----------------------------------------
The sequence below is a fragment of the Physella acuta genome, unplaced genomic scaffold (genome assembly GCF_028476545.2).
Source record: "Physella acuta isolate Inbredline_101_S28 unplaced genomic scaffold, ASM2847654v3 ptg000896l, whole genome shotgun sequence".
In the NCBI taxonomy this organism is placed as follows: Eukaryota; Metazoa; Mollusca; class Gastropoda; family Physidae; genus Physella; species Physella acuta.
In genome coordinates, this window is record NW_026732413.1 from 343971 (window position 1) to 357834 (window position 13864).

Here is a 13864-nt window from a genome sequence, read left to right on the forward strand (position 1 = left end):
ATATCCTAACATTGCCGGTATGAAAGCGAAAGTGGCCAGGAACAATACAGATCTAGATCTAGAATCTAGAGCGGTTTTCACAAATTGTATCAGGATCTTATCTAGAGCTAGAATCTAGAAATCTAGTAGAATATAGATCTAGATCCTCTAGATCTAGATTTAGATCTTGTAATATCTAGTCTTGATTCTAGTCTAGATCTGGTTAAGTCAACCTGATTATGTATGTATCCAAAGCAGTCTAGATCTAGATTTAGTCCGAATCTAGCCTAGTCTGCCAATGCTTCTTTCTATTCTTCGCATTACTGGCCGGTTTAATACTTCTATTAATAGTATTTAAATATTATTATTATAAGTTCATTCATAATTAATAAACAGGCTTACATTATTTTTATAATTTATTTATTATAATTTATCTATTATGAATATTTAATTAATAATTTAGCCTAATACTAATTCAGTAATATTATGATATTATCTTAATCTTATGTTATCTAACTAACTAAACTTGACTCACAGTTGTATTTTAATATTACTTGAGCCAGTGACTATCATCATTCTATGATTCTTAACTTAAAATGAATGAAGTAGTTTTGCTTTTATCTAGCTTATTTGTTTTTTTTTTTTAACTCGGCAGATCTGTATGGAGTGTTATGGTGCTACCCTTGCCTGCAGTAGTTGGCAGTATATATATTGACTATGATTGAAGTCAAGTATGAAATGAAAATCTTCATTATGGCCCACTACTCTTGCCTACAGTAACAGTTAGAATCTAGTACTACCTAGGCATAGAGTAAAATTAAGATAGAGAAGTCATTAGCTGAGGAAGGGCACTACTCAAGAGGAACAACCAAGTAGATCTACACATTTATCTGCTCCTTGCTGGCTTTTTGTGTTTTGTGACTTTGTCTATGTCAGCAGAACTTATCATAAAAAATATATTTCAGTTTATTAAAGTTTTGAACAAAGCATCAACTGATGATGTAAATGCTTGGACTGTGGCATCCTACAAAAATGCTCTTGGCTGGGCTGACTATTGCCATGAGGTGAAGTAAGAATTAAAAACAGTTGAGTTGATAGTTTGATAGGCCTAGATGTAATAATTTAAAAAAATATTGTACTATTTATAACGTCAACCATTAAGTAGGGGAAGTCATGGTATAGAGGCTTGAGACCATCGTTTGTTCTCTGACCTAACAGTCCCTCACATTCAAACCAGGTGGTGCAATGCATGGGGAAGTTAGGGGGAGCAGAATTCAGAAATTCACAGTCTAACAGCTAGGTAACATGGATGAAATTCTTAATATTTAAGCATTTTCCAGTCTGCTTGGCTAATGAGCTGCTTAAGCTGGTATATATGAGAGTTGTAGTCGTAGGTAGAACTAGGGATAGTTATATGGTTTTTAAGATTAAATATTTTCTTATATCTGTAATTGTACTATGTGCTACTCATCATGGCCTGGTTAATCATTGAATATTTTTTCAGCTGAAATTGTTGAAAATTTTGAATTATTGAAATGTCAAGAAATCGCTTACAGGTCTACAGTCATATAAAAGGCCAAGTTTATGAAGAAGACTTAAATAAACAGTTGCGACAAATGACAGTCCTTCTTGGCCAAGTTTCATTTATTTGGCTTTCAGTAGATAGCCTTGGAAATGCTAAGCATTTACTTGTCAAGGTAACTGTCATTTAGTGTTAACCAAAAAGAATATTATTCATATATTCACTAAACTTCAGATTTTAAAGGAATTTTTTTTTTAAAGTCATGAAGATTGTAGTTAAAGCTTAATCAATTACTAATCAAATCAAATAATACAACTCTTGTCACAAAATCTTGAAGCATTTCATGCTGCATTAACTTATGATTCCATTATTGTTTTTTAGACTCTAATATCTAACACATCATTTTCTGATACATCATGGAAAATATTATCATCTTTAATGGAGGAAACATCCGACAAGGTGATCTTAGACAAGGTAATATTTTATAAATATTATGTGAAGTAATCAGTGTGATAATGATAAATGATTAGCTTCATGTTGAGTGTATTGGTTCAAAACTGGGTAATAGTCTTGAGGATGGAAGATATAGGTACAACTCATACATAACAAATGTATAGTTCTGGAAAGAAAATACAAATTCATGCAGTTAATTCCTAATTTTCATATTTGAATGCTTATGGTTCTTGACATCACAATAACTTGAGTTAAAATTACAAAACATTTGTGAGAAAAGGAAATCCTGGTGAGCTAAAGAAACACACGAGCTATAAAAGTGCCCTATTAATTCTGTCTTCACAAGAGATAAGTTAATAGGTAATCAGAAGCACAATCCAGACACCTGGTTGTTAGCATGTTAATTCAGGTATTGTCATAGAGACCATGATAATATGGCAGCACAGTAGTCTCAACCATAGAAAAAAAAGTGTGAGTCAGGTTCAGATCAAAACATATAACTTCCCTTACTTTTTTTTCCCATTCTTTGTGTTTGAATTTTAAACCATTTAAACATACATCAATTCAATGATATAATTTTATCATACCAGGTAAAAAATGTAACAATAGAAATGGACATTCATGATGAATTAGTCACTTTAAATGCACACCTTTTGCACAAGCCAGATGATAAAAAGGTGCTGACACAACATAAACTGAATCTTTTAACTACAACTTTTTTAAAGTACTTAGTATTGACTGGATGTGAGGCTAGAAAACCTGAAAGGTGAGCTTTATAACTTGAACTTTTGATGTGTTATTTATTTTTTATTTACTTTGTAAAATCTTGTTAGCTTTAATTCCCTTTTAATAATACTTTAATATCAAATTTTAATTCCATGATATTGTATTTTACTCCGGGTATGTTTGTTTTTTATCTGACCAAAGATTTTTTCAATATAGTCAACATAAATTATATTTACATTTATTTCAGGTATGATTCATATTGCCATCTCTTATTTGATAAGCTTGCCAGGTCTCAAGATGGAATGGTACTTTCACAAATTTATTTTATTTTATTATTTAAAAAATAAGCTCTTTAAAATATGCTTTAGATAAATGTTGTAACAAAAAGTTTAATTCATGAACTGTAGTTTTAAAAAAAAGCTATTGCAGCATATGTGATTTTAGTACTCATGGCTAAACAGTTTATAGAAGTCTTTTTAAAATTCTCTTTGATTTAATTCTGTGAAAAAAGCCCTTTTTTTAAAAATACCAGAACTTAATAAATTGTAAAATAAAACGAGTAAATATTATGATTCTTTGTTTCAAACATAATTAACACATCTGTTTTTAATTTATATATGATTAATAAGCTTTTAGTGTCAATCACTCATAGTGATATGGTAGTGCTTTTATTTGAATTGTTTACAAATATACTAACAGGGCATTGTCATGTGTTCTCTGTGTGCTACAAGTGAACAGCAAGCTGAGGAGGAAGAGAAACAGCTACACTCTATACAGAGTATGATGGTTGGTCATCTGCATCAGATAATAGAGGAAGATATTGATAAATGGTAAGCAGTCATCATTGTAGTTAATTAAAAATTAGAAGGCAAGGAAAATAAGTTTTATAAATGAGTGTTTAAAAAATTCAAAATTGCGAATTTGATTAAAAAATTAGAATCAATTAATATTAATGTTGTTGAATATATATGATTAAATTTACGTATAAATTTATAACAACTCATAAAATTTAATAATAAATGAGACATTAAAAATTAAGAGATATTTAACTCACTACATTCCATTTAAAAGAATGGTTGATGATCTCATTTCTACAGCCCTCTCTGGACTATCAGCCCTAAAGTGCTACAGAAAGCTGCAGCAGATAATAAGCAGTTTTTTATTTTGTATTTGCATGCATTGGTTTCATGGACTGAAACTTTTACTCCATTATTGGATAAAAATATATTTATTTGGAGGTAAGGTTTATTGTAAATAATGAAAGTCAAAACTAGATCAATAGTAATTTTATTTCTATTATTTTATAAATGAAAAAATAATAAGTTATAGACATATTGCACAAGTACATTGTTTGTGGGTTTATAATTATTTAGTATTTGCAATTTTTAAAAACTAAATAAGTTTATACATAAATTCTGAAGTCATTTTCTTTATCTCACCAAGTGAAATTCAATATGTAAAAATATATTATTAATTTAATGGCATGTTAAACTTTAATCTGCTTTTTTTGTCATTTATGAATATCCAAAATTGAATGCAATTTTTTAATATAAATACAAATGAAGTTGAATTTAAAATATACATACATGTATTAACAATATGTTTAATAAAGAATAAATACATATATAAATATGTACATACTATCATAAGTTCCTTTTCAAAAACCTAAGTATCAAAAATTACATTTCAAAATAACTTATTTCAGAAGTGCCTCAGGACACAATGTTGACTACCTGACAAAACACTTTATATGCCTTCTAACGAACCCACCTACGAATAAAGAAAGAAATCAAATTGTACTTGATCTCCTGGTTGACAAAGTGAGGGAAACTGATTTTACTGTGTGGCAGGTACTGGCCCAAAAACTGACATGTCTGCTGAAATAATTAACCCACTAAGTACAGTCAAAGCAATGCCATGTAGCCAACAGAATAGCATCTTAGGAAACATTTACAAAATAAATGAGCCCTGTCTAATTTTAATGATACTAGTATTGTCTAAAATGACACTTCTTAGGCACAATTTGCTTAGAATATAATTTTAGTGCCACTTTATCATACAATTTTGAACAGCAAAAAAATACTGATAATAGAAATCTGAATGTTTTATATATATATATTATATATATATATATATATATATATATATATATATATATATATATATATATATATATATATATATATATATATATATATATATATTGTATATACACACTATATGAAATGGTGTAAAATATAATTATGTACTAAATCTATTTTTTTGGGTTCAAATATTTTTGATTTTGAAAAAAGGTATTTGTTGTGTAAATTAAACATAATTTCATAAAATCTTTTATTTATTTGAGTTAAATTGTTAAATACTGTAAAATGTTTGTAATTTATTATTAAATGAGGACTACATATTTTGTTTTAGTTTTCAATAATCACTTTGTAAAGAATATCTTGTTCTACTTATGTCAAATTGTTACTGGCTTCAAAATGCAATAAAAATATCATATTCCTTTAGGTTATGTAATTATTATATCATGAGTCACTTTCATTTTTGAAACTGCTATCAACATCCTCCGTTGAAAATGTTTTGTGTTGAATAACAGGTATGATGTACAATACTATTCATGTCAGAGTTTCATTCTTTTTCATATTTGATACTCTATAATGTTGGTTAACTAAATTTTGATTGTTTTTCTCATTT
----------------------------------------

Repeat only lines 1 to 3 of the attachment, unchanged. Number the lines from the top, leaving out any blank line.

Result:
The sequence below is a fragment of the Physella acuta genome, unplaced genomic scaffold (genome assembly GCF_028476545.2).
Source record: "Physella acuta isolate Inbredline_101_S28 unplaced genomic scaffold, ASM2847654v3 ptg000896l, whole genome shotgun sequence".
In the NCBI taxonomy this organism is placed as follows: Eukaryota; Metazoa; Mollusca; class Gastropoda; family Physidae; genus Physella; species Physella acuta.